An important legal case involving abortion and the right to life of preborn babies diagnosed with Down syndrome has reached the U.S. Supreme Court. Arkansas passed a law in 2019 prohibiting abortionists from killing babies based on a prenatal diagnosis of Down syndrome. After some abortion clinics in the state sued, a federal district court issued an order blocking the law, and the 8th U.S. Circuit Court of Appeals agreed with that order.
The state of Arkansas recently asked the Supreme Court to take up their appeal on behalf of the law. Its petition to the high court has a bevy of high-powered supporters, including 22 state attorneys general and 68 members of Congress, who have filed briefs with the justices urging them to take the case and reverse the lower courts.
If the Supreme Court were to do so, it would be a powerful statement against the use of abortion as a eugenics tool to eliminate persons with Down syndrome.
Family Council, a Focus on the Family ally in Arkansas, is excited about the possibility of the justices taking up this case about their state’s law.
“Many people are closely watching this court case, because it has the potential to reshape how federal judges treat state abortion laws,” Family Council wrote on its website. “It could give the U.S. Supreme Court an opportunity to reverse or amend past rulings like Planned Parenthood v. Casey or June Medical Services v. Russo.
“This is an opportunity for Arkansas Attorney General Rutledge and her team to win a big, pro-life victory in court that could help save the lives of unborn children in Arkansas and across the nation.”
Planned Parenthood v. Casey is the 1992 Supreme Court ruling that reaffirmed Roe v. Wade’s basic holding that a woman has a constitutional right to obtain an abortion without the state placing an “undue burden” on the exercise of that right. June Medical, decided by the high court last year, upheld the continued application of the “undue burden” standard.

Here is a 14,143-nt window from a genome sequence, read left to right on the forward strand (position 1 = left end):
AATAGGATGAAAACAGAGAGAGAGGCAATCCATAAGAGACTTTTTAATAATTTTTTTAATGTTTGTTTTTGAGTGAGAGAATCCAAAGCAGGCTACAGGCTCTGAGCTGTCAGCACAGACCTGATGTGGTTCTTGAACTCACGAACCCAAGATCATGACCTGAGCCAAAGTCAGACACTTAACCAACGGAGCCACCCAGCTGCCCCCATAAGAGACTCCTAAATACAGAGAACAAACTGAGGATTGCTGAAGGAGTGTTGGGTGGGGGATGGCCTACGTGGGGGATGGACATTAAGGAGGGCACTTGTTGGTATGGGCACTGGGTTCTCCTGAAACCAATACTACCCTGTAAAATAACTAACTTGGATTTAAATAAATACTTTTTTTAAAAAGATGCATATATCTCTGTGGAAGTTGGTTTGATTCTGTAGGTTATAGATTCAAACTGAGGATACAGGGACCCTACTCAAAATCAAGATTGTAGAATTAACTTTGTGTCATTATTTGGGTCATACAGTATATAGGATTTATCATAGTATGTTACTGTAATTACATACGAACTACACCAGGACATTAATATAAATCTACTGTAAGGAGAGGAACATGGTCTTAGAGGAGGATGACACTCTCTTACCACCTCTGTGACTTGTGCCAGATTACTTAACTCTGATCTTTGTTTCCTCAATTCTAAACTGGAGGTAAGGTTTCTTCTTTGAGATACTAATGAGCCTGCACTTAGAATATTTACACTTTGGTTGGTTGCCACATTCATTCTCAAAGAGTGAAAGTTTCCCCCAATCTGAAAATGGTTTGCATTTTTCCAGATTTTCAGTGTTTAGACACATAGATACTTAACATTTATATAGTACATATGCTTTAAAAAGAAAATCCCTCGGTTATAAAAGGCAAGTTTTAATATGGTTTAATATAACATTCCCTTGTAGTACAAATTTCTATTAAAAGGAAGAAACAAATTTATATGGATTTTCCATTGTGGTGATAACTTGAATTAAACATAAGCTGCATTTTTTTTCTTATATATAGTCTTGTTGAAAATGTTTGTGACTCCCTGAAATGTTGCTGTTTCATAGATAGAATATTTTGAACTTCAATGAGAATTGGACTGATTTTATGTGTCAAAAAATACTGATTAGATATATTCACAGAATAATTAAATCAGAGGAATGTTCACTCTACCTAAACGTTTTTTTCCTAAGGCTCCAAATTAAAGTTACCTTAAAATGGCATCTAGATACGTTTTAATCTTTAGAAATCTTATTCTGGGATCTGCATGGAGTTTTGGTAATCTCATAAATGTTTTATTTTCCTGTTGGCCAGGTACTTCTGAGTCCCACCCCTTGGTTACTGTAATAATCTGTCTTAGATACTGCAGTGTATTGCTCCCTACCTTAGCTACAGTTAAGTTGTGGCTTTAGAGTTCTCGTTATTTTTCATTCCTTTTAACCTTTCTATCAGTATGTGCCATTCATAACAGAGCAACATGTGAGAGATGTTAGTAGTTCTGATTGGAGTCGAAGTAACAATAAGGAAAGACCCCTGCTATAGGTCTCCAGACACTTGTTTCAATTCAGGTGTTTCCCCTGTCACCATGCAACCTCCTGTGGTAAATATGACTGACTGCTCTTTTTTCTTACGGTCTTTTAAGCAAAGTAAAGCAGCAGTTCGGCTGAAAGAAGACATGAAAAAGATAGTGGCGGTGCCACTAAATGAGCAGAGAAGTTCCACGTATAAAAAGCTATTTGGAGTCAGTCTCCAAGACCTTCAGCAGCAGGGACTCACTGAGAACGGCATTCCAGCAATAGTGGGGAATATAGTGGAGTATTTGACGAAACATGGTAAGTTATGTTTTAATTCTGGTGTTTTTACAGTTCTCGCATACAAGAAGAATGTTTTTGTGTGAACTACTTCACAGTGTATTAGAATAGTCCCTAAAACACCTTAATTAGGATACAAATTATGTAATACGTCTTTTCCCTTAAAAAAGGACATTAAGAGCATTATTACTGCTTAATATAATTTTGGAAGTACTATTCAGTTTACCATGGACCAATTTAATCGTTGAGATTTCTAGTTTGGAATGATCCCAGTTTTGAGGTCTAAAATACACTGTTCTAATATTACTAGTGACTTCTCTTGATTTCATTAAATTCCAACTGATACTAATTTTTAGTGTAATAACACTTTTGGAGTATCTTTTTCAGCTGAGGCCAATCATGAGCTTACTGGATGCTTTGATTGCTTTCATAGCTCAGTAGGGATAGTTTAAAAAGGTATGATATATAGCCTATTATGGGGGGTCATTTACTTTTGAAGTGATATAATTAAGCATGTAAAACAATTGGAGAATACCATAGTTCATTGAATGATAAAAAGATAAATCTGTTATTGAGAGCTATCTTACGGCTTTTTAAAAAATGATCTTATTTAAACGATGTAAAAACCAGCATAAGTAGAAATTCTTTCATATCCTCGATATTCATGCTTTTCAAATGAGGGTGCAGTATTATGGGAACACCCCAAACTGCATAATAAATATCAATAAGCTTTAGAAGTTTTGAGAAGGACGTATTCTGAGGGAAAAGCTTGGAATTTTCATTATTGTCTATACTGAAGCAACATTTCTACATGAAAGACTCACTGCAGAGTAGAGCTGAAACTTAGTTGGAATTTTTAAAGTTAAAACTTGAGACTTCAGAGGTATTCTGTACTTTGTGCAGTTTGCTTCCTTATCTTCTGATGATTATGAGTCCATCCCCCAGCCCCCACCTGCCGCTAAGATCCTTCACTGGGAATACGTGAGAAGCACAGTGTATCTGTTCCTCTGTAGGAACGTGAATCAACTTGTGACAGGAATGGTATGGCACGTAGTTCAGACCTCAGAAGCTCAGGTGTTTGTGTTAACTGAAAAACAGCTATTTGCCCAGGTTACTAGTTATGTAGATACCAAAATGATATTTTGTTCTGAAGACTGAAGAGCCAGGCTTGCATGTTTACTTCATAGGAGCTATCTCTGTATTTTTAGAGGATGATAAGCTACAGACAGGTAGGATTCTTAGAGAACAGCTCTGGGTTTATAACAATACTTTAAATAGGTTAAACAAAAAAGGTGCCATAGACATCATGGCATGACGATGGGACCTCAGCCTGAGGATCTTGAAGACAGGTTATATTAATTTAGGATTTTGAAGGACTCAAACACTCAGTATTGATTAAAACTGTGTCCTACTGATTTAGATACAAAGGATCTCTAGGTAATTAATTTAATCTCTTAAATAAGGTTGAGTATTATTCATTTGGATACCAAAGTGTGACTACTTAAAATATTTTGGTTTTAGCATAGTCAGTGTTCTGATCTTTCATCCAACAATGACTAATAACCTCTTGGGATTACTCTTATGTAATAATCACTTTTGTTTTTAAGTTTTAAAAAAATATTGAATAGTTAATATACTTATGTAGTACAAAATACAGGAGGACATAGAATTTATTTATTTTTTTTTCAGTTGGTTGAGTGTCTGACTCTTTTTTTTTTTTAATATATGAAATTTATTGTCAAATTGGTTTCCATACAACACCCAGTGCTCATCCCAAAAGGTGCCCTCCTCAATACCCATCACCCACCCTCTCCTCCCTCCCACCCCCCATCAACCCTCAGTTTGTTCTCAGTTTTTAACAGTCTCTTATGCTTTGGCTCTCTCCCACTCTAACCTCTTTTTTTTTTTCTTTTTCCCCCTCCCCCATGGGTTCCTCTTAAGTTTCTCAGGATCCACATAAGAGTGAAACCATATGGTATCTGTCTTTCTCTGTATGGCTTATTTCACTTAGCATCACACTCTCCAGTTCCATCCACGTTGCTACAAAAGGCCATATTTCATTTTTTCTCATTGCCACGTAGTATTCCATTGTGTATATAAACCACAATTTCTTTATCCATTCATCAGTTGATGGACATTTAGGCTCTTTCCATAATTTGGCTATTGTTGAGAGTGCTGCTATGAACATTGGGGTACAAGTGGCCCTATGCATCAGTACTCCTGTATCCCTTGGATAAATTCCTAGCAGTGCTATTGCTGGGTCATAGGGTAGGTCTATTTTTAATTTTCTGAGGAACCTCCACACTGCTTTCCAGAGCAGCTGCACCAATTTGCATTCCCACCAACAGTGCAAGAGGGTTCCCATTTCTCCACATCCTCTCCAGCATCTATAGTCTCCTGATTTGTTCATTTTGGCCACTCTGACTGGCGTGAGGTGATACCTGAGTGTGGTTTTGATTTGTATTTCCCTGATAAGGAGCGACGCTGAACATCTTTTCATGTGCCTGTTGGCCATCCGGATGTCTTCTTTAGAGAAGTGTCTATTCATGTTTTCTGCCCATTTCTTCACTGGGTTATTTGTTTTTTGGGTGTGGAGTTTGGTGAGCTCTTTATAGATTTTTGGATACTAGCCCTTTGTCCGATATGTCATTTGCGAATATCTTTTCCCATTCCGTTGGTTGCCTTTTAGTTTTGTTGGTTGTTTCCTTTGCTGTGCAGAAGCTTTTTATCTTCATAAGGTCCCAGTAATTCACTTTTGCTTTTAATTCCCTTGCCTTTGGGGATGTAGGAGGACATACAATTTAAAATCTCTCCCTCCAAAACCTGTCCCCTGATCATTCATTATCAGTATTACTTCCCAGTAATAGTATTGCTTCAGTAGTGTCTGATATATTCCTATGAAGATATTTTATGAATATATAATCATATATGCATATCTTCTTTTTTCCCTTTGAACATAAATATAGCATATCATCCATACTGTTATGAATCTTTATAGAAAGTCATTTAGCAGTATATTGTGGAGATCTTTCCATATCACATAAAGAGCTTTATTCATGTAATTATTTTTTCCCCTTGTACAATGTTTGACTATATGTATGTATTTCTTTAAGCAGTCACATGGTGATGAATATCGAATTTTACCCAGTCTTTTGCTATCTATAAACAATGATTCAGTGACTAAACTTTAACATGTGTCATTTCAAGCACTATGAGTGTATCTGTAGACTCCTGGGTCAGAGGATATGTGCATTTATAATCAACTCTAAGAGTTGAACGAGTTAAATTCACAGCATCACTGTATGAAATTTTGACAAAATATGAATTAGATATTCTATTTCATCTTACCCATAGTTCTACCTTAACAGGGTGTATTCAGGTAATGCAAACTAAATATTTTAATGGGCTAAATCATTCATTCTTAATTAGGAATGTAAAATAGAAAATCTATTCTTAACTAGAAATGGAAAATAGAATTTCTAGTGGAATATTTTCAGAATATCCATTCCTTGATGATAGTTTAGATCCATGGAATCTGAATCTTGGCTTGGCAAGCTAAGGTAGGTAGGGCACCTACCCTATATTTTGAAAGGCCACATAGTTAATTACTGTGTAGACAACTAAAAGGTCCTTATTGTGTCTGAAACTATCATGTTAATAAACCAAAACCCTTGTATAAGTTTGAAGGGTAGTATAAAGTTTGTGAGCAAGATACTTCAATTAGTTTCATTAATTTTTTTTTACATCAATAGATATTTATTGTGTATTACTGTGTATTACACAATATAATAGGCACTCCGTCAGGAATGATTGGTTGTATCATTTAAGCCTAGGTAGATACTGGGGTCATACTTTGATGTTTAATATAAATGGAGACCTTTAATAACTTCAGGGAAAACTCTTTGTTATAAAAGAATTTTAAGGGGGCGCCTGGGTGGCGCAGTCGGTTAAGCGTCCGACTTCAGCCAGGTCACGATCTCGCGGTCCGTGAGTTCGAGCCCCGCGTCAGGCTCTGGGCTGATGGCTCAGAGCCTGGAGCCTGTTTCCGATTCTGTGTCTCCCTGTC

In a press release, Mississippi Attorney General Lynn Fitch gave eight reasons why states like Arkansas have a compelling interest in passing such laws:
Protecting the entire class of persons with Down syndrome from being targeted for elimination solely because of disability;
Eradicating historical animus and bias against persons with Down syndrome;
Safeguarding the integrity of the medical profession by preventing doctors from abandoning their traditional role as healers to become the killers of disabled populations;
Drawing a clear boundary against additional eugenic practices targeted at disabled persons and others;
Countering the stigma that eugenic abortion currently imposes on persons with disabilities;
Ensuring that the existing Down syndrome community does not become starved of resources for research and care for individuals with Down syndrome;
Protecting against the devaluation of all human life inherent in any decision to target a person for elimination based on an immutable characteristic; and
Fostering the diversity of society and protecting society from the incalculable loss that would occur if people with Down syndrome were eliminated.
The 18 U.S. senators and 50 members of the U.S. House who submitted a “friend of the court” brief in support of the Arkansas law argued that the United States has a “national policy of protecting and respecting people with disabilities.” It points out that, there is “an unfortunate history of using abortion to target children based on race, gender, and disabilities.” Finally, it offers the compelling argument that Arkansas’ interest in eradicating such discrimination ought to be constitutionally justified, and that the Supreme Court’s abortion cases are flawed because they don’t address that state interest.
The brief from the 22 state attorneys general touches most of the same arguments as the brief from the members of Congress, and argues that the Arkansas law is constitutional even under the Casey “undue burden” standard.
This case ought to find at least one supporter on the high court – Justice Clarence Thomas.
In 2019, in rejecting a case from Indiana with the same prohibition, Thomas wrote a concurring opinion that highlighted the eugenics aspect of abortion. Although he joined the full court in denying Indiana’s law its day in court, he wrote that the issue would have to be addressed at some point.
“[A]lthough the Court declines to wade into these issues today, we cannot avoid them forever,” Thomas wrote in the Indiana case.
Arkansas and pro-life supporters across the nation hope that now is the time when the Supreme Court will take up the eugenics issue it postponed in the 2019 case. Please pray that the high court will accept the appeal and hear the argument in favor of protecting one of the nation’s most vulnerable minorities – the disabled.
The case is Rutledge v. Little Rock Family Planning Services.
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